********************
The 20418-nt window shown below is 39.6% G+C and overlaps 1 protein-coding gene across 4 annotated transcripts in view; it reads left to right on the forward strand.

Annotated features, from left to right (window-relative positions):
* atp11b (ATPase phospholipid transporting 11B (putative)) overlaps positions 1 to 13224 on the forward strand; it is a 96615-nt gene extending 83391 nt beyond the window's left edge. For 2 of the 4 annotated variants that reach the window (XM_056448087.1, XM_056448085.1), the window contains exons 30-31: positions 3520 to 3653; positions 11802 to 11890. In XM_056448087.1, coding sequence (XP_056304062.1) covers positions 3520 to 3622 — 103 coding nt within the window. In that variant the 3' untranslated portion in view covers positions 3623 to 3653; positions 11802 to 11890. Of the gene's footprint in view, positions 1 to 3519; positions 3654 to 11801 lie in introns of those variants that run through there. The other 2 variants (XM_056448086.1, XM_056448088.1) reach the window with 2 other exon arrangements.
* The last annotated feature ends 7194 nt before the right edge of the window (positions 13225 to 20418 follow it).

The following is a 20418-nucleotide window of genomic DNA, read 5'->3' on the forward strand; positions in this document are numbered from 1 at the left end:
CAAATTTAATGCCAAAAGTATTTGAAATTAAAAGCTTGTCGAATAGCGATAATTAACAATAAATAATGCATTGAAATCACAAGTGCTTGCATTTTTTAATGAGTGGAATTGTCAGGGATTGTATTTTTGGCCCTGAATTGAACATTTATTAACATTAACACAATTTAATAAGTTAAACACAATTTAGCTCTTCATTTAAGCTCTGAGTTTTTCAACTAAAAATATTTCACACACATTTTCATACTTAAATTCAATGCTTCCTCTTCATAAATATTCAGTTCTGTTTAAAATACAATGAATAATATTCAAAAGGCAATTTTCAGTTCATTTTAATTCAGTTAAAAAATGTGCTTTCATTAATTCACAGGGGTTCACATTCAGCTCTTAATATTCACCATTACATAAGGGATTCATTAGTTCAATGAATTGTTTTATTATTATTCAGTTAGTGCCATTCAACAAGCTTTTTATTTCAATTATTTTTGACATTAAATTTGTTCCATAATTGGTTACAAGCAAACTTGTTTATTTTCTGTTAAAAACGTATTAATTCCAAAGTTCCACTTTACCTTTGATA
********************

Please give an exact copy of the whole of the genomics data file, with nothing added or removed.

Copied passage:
The 20418-nt window shown below is 39.6% G+C and overlaps 1 protein-coding gene across 4 annotated transcripts in view; it reads left to right on the forward strand.

Annotated features, from left to right (window-relative positions):
* atp11b (ATPase phospholipid transporting 11B (putative)) overlaps positions 1 to 13224 on the forward strand; it is a 96615-nt gene extending 83391 nt beyond the window's left edge. For 2 of the 4 annotated variants that reach the window (XM_056448087.1, XM_056448085.1), the window contains exons 30-31: positions 3520 to 3653; positions 11802 to 11890. In XM_056448087.1, coding sequence (XP_056304062.1) covers positions 3520 to 3622 — 103 coding nt within the window. In that variant the 3' untranslated portion in view covers positions 3623 to 3653; positions 11802 to 11890. Of the gene's footprint in view, positions 1 to 3519; positions 3654 to 11801 lie in introns of those variants that run through there. The other 2 variants (XM_056448086.1, XM_056448088.1) reach the window with 2 other exon arrangements.
* The last annotated feature ends 7194 nt before the right edge of the window (positions 13225 to 20418 follow it).

The following is a 20418-nucleotide window of genomic DNA, read 5'->3' on the forward strand; positions in this document are numbered from 1 at the left end:
CAAATTTAATGCCAAAAGTATTTGAAATTAAAAGCTTGTCGAATAGCGATAATTAACAATAAATAATGCATTGAAATCACAAGTGCTTGCATTTTTTAATGAGTGGAATTGTCAGGGATTGTATTTTTGGCCCTGAATTGAACATTTATTAACATTAACACAATTTAATAAGTTAAACACAATTTAGCTCTTCATTTAAGCTCTGAGTTTTTCAACTAAAAATATTTCACACACATTTTCATACTTAAATTCAATGCTTCCTCTTCATAAATATTCAGTTCTGTTTAAAATACAATGAATAATATTCAAAAGGCAATTTTCAGTTCATTTTAATTCAGTTAAAAAATGTGCTTTCATTAATTCACAGGGGTTCACATTCAGCTCTTAATATTCACCATTACATAAGGGATTCATTAGTTCAATGAATTGTTTTATTATTATTCAGTTAGTGCCATTCAACAAGCTTTTTATTTCAATTATTTTTGACATTAAATTTGTTCCATAATTGGTTACAAGCAAACTTGTTTATTTTCTGTTAAAAACGTATTAATTCCAAAGTTCCACTTTACCTTTGATA